During these 2 years I was nearly completely alone with little emotional or practical support and having had the whip removed by my political party.

They say in times of great stress one takes flight, fights or freezes. Initially I froze in the face of this media onslaught – perhaps repeating how I had reacted when I was raped.

I exhibited clear symptoms of stress; such as cognitive dysfunction where I found it hard to process complex information and had difficulty concentrating. I often had a numb mouth and face, I rarely slept through the night (unless with the assistance of some alcohol) and I rarely laughed.

Despite all this, I made the decision to stick it out. I realised that the only thing I could control was how I chose to respond. I chose to respond with (what I hoped) was quiet dignity. I chose to carry on working as hard as I could despite the continued media interest and I decided (rather than just realised) that I had the resilience to do this without knowing at that point how long it would take.     

I had to develop coping strategies. I forced myself to get up early even when I had barely slept. I took each day as it came. I realised that the stubborn streak within me (not always a blessing in certain circumstances) could be very useful after all. The Business Select Committee I was on was a reminder that we were there to help other people such as when we forced Sir Philip Green to change his stance on the treatment of BHS pensioners. I gave thanks for the many blessings I had in my life – although it was tough, I was always aware how much harder an average day is for many people in the world. I found out who my real friends were and who was there for me that I could trust.

And so, my decision to speak about something so deeply personal as my rape, in such a public space was me at my lowest ebb where all I had to give was what I stood for. My back was against the wall.

I wrote the speech in my office the night before. I didn’t research statistics or other writings. I told nobody bar my family and only one of my most trusted colleagues.

And that is another thing I learned. People can feel honesty, they can see it and they can hear it. After my speech I received literally thousands of cards, letters, emails and other social media messages with some stories that were tragic. It was shocking to learn that around 1 in 5 women experience some kind of sexual violence. Look around you – the odds are that 20% of the women here today, women you can see standing nearby may have a similar story.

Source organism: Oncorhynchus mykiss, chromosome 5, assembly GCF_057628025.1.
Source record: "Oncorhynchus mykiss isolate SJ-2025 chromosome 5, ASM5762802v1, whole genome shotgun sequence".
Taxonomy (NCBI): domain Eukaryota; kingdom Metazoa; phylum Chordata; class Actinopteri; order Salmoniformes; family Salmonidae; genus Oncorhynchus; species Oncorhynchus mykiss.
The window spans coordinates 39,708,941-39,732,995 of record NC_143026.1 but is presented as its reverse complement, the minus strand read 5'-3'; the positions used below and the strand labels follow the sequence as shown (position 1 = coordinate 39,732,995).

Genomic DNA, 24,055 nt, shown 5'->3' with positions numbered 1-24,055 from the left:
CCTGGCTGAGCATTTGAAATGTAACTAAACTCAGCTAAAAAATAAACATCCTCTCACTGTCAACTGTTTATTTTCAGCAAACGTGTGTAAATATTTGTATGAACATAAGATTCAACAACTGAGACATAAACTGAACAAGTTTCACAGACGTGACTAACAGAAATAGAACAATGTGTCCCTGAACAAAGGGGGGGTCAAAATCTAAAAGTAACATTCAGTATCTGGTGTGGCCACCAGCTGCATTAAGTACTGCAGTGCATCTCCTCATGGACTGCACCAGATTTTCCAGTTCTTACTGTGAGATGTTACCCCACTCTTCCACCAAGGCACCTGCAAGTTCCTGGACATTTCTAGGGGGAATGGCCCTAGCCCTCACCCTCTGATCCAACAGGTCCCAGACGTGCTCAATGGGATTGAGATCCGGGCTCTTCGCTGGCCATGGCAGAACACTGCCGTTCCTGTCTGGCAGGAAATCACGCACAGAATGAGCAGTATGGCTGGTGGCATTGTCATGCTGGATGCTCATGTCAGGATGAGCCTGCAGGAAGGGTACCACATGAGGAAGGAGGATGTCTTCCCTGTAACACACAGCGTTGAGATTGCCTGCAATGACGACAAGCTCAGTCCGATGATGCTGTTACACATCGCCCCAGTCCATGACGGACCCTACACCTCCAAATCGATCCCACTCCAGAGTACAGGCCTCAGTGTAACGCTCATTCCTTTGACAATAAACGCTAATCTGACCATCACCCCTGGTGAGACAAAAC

It seems strange to say, but the overall experience has been challenging but ultimately cathartic. It made me, perhaps for the first time in my life, truly seek to define what I stand for. But none of these things, from real events like my rape, to false media accusations or political briefing against me defines me.

There will have been traumatic events in everyone’s life in this hall.  You will have your own scars. But, although at times it can be very difficult, don’t allow the negative, traumatic events to define YOU. You are all much, much better than the worst that has happened to you.

There is one thing we all have in common.  That one thing is a future.

As I look to my future, what truly defines me? What do I want to be the pillars upon which I create my future?

In no particular order let me explain just three of my pillars.  There is music.  To the end of my days music will be my trusted soul-mate. For me there can be no greater majesty than a Shostakovich Symphony where the composer speaks of the anguish of Soviet Russia. There can be no greater magic than the intricacy and pattern-weaving of a Bach fugue.    

There are people of importance.  My family, my small group of friends and my community that is Scotland.  They are however not some passive pillar.  We are all social beings.  It is how we interact and how we support one another that is crucial.  I am reminded of the social anthropologist Malinowski who wrote eloquently on the principle of reciprocity.  We build strong relationships by the way in which we support and engage with one another.  And we must remember the breadth of human emotions that help us bond together – laughter always helps and we human beings often find ways to laugh at ourselves.